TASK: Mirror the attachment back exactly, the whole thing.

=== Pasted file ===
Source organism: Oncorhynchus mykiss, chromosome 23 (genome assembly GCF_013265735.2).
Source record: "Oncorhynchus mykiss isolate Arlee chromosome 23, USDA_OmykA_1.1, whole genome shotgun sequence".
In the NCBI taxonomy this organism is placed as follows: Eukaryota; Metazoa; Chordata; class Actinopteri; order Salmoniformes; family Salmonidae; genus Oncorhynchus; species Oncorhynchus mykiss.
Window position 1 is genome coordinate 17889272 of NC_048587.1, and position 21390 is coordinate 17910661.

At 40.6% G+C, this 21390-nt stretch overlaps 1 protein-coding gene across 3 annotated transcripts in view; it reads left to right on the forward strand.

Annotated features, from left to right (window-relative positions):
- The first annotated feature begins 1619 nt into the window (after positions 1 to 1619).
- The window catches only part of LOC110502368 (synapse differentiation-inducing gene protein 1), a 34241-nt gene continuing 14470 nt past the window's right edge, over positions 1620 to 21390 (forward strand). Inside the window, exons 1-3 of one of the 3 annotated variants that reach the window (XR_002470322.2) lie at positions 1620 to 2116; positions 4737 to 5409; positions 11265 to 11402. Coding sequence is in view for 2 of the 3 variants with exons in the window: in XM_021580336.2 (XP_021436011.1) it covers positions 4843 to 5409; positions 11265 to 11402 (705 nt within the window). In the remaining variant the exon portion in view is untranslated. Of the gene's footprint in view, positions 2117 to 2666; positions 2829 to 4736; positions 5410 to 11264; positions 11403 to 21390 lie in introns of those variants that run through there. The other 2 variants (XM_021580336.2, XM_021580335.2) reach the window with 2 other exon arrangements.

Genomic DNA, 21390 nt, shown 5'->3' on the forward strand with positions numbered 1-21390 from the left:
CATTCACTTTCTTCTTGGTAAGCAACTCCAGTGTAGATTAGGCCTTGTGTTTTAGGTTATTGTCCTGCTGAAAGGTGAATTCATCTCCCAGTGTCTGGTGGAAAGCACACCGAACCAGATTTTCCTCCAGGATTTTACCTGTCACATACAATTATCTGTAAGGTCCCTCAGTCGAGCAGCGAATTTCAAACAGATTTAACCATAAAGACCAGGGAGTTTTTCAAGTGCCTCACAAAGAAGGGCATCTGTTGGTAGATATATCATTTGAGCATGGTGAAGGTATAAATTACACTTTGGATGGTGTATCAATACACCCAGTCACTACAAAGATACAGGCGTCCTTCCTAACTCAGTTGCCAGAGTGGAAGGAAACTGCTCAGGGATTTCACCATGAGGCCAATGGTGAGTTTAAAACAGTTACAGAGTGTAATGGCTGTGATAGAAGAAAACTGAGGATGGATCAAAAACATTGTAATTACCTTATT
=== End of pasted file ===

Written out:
Source organism: Oncorhynchus mykiss, chromosome 23 (genome assembly GCF_013265735.2).
Source record: "Oncorhynchus mykiss isolate Arlee chromosome 23, USDA_OmykA_1.1, whole genome shotgun sequence".
In the NCBI taxonomy this organism is placed as follows: Eukaryota; Metazoa; Chordata; class Actinopteri; order Salmoniformes; family Salmonidae; genus Oncorhynchus; species Oncorhynchus mykiss.
Window position 1 is genome coordinate 17889272 of NC_048587.1, and position 21390 is coordinate 17910661.

At 40.6% G+C, this 21390-nt stretch overlaps 1 protein-coding gene across 3 annotated transcripts in view; it reads left to right on the forward strand.

Annotated features, from left to right (window-relative positions):
- The first annotated feature begins 1619 nt into the window (after positions 1 to 1619).
- The window catches only part of LOC110502368 (synapse differentiation-inducing gene protein 1), a 34241-nt gene continuing 14470 nt past the window's right edge, over positions 1620 to 21390 (forward strand). Inside the window, exons 1-3 of one of the 3 annotated variants that reach the window (XR_002470322.2) lie at positions 1620 to 2116; positions 4737 to 5409; positions 11265 to 11402. Coding sequence is in view for 2 of the 3 variants with exons in the window: in XM_021580336.2 (XP_021436011.1) it covers positions 4843 to 5409; positions 11265 to 11402 (705 nt within the window). In the remaining variant the exon portion in view is untranslated. Of the gene's footprint in view, positions 2117 to 2666; positions 2829 to 4736; positions 5410 to 11264; positions 11403 to 21390 lie in introns of those variants that run through there. The other 2 variants (XM_021580336.2, XM_021580335.2) reach the window with 2 other exon arrangements.

Genomic DNA, 21390 nt, shown 5'->3' on the forward strand with positions numbered 1-21390 from the left:
CATTCACTTTCTTCTTGGTAAGCAACTCCAGTGTAGATTAGGCCTTGTGTTTTAGGTTATTGTCCTGCTGAAAGGTGAATTCATCTCCCAGTGTCTGGTGGAAAGCACACCGAACCAGATTTTCCTCCAGGATTTTACCTGTCACATACAATTATCTGTAAGGTCCCTCAGTCGAGCAGCGAATTTCAAACAGATTTAACCATAAAGACCAGGGAGTTTTTCAAGTGCCTCACAAAGAAGGGCATCTGTTGGTAGATATATCATTTGAGCATGGTGAAGGTATAAATTACACTTTGGATGGTGTATCAATACACCCAGTCACTACAAAGATACAGGCGTCCTTCCTAACTCAGTTGCCAGAGTGGAAGGAAACTGCTCAGGGATTTCACCATGAGGCCAATGGTGAGTTTAAAACAGTTACAGAGTGTAATGGCTGTGATAGAAGAAAACTGAGGATGGATCAAAAACATTGTAATTACCTTATT